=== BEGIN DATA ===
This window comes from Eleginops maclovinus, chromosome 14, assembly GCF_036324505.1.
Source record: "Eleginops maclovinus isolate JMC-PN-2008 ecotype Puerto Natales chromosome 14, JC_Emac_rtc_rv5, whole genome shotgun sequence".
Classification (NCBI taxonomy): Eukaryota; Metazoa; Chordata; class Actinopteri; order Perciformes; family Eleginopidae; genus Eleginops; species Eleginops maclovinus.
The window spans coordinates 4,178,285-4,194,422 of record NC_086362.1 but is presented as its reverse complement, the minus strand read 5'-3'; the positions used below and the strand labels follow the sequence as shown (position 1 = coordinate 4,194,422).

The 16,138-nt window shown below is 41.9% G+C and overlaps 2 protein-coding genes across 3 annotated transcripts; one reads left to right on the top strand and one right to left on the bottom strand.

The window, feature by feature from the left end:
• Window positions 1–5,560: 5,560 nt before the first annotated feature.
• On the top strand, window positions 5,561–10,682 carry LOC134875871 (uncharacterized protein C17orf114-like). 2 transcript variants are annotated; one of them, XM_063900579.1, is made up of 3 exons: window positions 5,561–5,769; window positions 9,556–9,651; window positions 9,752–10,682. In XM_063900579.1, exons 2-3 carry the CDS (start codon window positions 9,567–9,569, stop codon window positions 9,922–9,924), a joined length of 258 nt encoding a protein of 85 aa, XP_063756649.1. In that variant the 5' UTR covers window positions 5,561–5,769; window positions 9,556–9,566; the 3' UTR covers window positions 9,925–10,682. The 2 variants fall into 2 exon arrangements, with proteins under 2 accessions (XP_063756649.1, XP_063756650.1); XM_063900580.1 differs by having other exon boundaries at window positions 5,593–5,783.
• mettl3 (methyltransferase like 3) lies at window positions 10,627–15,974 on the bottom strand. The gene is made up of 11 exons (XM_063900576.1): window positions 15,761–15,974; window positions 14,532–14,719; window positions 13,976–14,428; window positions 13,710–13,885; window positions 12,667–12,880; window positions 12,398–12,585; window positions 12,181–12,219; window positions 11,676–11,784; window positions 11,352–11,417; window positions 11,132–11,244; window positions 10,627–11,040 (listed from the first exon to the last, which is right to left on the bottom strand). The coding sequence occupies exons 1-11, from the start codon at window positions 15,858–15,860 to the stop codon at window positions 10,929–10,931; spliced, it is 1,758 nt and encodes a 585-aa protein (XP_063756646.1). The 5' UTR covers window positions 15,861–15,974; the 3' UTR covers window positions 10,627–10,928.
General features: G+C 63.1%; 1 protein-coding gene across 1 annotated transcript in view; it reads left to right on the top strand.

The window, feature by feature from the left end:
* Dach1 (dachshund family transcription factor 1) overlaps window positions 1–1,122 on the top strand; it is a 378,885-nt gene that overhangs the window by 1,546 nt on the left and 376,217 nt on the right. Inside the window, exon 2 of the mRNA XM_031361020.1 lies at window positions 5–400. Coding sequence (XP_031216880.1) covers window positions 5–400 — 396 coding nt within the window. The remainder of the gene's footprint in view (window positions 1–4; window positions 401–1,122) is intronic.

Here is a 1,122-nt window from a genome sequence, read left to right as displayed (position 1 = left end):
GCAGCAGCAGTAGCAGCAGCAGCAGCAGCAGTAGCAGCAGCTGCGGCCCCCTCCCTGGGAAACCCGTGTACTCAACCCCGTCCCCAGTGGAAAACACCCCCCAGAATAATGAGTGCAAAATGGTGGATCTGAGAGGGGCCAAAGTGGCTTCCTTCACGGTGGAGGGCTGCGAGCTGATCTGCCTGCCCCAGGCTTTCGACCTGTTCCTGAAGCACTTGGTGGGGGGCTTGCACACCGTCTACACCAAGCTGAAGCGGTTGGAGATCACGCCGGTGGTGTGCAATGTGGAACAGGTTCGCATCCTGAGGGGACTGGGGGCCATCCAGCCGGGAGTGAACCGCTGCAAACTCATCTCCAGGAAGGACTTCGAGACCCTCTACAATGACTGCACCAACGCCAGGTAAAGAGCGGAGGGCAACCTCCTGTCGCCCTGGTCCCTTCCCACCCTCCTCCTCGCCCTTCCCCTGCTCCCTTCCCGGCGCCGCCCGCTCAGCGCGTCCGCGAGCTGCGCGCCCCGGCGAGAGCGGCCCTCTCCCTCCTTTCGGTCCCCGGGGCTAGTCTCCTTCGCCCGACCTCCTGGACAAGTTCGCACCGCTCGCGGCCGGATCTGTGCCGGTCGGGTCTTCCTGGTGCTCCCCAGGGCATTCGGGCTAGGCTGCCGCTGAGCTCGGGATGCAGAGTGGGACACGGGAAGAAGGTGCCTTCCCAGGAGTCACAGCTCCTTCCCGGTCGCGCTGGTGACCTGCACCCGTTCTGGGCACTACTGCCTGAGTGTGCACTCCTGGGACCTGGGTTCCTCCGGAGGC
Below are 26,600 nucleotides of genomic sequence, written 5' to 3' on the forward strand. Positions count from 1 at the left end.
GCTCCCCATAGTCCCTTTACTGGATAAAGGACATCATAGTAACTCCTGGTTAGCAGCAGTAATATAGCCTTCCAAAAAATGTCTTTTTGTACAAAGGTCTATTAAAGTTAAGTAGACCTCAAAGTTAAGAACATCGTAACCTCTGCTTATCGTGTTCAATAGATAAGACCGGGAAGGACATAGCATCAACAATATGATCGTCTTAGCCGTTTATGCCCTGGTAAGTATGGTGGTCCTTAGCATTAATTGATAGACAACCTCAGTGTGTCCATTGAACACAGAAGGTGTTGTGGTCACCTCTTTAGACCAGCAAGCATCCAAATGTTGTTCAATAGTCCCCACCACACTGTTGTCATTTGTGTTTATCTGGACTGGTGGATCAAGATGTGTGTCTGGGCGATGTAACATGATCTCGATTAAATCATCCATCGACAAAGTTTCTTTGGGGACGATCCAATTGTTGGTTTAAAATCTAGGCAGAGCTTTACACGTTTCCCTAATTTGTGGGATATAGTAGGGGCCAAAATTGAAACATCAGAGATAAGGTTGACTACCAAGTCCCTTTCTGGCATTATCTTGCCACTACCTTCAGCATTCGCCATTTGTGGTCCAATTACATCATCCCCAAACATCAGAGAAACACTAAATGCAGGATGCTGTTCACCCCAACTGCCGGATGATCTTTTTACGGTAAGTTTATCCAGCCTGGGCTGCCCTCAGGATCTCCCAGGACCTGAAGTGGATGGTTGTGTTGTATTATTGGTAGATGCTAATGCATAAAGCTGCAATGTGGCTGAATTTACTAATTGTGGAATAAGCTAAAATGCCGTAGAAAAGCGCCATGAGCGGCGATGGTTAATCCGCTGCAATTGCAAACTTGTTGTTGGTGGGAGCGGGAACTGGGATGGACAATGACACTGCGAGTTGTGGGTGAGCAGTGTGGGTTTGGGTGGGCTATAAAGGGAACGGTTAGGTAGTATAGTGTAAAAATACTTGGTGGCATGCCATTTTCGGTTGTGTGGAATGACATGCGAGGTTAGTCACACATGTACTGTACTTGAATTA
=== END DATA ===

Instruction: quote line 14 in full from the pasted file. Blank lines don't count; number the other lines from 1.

GCAGCAGCAGTAGCAGCAGCAGCAGCAGCAGTAGCAGCAGCTGCGGCCCCCTCCCTGGGAAACCCGTGTACTCAACCCCGTCCCCAGTGGAAAACACCCCCCAGAATAATGAGTGCAAAATGGTGGATCTGAGAGGGGCCAAAGTGGCTTCCTTCACGGTGGAGGGCTGCGAGCTGATCTGCCTGCCCCAGGCTTTCGACCTGTTCCTGAAGCACTTGGTGGGGGGCTTGCACACCGTCTACACCAAGCTGAAGCGGTTGGAGATCACGCCGGTGGTGTGCAATGTGGAACAGGTTCGCATCCTGAGGGGACTGGGGGCCATCCAGCCGGGAGTGAACCGCTGCAAACTCATCTCCAGGAAGGACTTCGAGACCCTCTACAATGACTGCACCAACGCCAGGTAAAGAGCGGAGGGCAACCTCCTGTCGCCCTGGTCCCTTCCCACCCTCCTCCTCGCCCTTCCCCTGCTCCCTTCCCGGCGCCGCCCGCTCAGCGCGTCCGCGAGCTGCGCGCCCCGGCGAGAGCGGCCCTCTCCCTCCTTTCGGTCCCCGGGGCTAGTCTCCTTCGCCCGACCTCCTGGACAAGTTCGCACCGCTCGCGGCCGGATCTGTGCCGGTCGGGTCTTCCTGGTGCTCCCCAGGGCATTCGGGCTAGGCTGCCGCTGAGCTCGGGATGCAGAGTGGGACACGGGAAGAAGGTGCCTTCCCAGGAGTCACAGCTCCTTCCCGGTCGCGCTGGTGACCTGCACCCGTTCTGGGCACTACTGCCTGAGTGTGCACTCCTGGGACCTGGGTTCCTCCGGAGGC